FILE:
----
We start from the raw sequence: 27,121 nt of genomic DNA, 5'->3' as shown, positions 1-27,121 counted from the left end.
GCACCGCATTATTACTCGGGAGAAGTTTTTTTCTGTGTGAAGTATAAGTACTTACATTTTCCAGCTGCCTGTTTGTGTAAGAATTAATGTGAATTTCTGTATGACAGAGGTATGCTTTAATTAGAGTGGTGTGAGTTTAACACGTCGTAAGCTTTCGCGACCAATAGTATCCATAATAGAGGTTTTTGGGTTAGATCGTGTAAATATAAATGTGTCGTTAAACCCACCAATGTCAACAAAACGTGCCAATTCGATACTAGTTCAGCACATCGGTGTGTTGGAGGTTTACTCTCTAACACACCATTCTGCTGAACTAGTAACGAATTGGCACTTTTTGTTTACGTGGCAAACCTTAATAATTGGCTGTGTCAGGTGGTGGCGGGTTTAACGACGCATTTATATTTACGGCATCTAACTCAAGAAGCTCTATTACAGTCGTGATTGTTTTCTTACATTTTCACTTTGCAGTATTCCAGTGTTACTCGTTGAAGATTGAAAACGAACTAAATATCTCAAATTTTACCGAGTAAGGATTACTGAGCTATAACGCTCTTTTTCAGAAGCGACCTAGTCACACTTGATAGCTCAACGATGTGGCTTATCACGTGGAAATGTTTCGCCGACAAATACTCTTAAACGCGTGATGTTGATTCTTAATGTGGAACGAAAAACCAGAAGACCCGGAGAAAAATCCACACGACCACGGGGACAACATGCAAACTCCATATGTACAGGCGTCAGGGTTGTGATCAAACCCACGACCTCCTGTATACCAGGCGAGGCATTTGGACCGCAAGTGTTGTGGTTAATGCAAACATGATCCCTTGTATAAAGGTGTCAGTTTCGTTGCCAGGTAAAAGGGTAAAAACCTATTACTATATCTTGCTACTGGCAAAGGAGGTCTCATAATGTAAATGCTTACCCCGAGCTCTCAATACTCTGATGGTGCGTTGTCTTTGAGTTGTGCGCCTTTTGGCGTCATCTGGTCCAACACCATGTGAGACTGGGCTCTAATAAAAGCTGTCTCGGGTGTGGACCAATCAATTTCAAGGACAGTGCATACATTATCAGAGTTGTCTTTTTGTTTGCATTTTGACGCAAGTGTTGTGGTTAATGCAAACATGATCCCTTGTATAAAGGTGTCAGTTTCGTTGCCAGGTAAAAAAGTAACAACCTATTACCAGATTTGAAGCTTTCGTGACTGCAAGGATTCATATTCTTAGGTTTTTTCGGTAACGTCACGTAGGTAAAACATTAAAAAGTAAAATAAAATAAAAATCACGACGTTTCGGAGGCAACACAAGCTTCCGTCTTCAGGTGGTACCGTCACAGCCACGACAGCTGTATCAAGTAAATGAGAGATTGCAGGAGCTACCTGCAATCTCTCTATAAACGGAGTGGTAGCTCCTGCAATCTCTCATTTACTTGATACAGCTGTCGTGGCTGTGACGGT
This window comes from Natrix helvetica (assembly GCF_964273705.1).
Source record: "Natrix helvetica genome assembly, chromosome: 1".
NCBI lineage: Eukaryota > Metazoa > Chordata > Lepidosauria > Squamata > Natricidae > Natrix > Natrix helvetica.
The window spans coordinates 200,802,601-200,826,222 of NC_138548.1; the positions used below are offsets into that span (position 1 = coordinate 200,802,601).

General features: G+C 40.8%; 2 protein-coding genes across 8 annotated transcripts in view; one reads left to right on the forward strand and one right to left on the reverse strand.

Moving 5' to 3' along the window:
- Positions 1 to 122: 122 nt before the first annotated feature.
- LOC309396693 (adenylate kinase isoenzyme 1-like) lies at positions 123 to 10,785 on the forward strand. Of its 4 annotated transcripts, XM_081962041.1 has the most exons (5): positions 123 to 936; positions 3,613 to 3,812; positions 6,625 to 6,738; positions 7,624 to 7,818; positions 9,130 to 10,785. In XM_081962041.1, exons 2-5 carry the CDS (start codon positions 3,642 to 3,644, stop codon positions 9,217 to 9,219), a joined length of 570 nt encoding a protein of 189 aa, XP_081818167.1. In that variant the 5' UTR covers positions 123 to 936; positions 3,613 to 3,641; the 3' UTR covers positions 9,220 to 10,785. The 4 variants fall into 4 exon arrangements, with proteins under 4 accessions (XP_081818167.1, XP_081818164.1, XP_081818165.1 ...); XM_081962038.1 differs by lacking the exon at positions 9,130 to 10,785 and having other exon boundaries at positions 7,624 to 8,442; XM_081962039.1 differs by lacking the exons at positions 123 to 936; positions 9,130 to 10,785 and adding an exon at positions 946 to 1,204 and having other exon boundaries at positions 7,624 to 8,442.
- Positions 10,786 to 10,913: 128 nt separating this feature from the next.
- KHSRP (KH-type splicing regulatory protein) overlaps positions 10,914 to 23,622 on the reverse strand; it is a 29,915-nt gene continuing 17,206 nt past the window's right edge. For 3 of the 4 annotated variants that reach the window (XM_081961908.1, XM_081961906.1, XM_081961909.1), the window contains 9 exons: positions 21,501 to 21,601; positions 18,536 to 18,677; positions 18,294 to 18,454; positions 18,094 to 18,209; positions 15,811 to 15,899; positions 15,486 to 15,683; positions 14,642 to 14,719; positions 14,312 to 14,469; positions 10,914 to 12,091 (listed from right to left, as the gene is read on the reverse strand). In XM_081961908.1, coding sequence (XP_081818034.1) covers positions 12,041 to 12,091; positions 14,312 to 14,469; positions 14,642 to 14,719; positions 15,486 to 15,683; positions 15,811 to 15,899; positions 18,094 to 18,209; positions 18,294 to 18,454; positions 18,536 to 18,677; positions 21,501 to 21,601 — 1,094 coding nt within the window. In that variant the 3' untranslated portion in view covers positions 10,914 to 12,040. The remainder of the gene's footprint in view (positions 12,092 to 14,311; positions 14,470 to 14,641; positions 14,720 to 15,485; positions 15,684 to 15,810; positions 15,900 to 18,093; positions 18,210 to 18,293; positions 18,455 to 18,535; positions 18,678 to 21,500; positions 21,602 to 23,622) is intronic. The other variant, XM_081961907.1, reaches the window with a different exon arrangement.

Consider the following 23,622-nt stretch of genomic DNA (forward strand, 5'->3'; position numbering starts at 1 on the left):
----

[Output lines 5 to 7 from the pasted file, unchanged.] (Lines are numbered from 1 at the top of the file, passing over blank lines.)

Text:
NCBI lineage: Eukaryota > Metazoa > Chordata > Lepidosauria > Squamata > Natricidae > Natrix > Natrix helvetica.
The window spans coordinates 200,802,601-200,826,222 of NC_138548.1; the positions used below are offsets into that span (position 1 = coordinate 200,802,601).

General features: G+C 40.8%; 2 protein-coding genes across 8 annotated transcripts in view; one reads left to right on the forward strand and one right to left on the reverse strand.